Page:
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The original Beetlejuice ending was supposed to be much darker

Believe it or not, Beetlejuice turns 30 this week and the ghost with the most doesn't look a day over 7,000.

To celebrate the anniversary of Tim Burton's 1988 dark comedy starring Michael Keaton as a freelance "bio-exorcist" ghost who specializes in cleaning houses of any unwanted and still-living humans, writer and producer Larry Wilson opened up about the cult classic to Yahoo! Entertainment

In case you only remember the catch-phrases, the film centers on a recently deceased young couple named Adam and Barbara Maitland (Alec Baldwin and Geena Davis) who become trapped as ghosts inside their former home. When a pair of yuppies (Jeffrey Jones and Catherine O'Hara) move in with their morbid daughter Lydia (Winona Ryder), the Maitlands enlist Beetlejuice (which is actually spelled "Betelgeuse") to help scare them out. 

By the end of the movie, the Maitlands decide to instead banish Beetlejuice to a waiting room in the afterlife and try to live in harmony with the new family. It all comes to a memorable conclusion with Lydia floating in the air and lip-syncing to Harry Belafonte's "Jump in the Line."

However, Wilson said the original ending was supposed to be way less upbeat. "Our first ending was Lydia — she died in a fire and was able to join Barbara and Adam in the afterlife," he said. "A couple of people said to us, 'Do you really think that's a good idea? Is that really the message you want to be sending to the teenagers of the world? Die in a fire?' So, yeah, it probably was darker."

And that wasn't the only thing that ended up being changed. Lydia was also going to have a sister before Hollywood "script doctor" Warren Skaaren (Batman, Top Gun) took over. "Warren did a really respectful rewrite, which isn't always the case," Wilson said. "But one thing he did that I'm so delighted happened was that Lydia, the Winona Ryder character, the key character in many ways, the portal into the film for so many people, had a sister. [Lydia] was the goth, [and] the sister was the 'straight' one. Warren got rid of the sister. And what a good decision, because then it all became about Lydia."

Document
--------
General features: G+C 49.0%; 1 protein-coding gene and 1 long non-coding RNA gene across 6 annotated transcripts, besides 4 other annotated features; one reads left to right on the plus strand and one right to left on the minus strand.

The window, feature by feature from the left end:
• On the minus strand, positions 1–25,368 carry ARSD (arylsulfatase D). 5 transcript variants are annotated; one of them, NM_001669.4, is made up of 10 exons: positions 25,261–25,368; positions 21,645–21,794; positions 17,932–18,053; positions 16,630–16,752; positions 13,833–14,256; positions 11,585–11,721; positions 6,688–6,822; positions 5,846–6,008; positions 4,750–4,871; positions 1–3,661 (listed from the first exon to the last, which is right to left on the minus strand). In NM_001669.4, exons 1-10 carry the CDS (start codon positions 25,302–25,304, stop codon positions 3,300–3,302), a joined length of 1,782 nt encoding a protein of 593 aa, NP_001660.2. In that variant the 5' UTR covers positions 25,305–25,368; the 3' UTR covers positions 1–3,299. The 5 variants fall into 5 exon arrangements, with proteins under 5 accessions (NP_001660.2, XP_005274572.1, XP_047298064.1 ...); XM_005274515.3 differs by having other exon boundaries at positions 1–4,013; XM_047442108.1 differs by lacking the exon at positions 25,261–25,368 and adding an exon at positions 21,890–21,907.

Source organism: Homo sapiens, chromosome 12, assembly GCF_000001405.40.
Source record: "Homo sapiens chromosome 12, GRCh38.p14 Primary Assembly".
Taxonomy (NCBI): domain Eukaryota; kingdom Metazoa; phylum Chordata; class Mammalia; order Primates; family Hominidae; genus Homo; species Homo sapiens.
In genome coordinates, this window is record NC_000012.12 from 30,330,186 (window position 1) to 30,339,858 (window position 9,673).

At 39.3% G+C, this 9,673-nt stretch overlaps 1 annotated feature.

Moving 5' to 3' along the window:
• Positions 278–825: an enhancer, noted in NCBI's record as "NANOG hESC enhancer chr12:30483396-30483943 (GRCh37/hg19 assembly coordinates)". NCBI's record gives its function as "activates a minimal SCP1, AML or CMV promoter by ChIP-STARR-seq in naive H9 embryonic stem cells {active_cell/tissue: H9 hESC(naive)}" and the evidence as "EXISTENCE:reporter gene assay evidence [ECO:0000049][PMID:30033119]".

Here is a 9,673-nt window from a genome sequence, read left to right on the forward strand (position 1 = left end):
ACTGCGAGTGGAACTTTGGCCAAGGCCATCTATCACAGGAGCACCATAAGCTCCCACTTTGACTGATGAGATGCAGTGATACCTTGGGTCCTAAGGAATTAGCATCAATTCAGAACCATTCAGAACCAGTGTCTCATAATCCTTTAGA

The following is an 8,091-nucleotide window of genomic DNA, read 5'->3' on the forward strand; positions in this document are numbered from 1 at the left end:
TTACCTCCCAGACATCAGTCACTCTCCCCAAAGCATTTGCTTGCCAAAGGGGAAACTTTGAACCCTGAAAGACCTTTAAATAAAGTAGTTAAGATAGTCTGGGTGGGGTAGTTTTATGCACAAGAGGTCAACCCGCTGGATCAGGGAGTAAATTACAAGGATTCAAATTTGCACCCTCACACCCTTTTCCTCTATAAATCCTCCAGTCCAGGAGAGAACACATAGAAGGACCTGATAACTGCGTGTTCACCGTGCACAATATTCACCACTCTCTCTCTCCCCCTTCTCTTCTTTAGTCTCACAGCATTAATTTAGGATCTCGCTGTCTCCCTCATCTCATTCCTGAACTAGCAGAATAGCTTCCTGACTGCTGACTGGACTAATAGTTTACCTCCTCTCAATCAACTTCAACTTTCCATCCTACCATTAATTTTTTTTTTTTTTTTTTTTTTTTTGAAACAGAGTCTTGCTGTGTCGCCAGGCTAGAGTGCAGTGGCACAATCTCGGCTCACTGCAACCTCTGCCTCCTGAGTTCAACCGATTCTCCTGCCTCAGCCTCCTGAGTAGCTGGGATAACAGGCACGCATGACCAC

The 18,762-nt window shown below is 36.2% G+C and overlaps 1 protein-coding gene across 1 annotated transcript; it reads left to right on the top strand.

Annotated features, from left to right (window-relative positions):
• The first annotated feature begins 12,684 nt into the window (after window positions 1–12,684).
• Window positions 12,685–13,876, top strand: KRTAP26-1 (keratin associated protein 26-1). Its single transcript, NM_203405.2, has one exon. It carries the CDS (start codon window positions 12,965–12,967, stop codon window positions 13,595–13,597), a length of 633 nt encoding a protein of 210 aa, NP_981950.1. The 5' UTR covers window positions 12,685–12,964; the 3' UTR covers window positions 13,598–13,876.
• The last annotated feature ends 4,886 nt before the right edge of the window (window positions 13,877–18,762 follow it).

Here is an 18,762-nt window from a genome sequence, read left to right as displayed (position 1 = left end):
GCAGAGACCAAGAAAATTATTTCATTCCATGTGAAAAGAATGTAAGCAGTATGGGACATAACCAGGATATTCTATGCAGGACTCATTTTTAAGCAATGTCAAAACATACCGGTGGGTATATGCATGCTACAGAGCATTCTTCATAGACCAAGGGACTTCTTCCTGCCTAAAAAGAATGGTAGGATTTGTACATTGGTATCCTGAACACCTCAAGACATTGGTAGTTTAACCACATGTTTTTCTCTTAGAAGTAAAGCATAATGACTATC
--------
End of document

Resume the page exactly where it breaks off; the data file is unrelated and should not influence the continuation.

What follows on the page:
Wilson also revealed the inspiration behind Keaton's distinctive character. "The first thing I ever remember writing about the character or saying to Michael [Keaton] about the character was, 'He's Groucho Marx from Hell.' Groucho Marx was the fastest, wittiest, most sardonic, absurdist person in the room always. But it doesn't make a difference because Michael Keaton is Beetlejuice."

The movie also had a far less interesting title. "The title that I remember being suggested pretty much before the release was 'House Ghost,'" Wilson said. "I bet it was David Geffen who said no to that — and a big, firm no. There were marketing people within Warner Bros. who thought no one would know what Beetlejuice was, but they'd know what a 'house ghost' was."

As for talk about a potential sequel, Wilson actually had a story ready in the '80s. "I had an idea for a sequel right away, and it would've just been a continuation of the story. Mr. Deetz developed a crush on Geena Davis' character," he said. "That would've been my idea. It would've been driven by character. It would've not been driven by a premise."

However, Wilson is actually happy that a sequel never came to pass. "I would love the money that would come with a sequel, but in some ways, I'm really glad there hasn't been one," he said. "That movie, in so many ways to me, is like lightning in a bottle. [It's] one of those one-of-a-kind experiences and one-of-a-kind films that the talk of a sequel always makes me creatively a little bit nervous."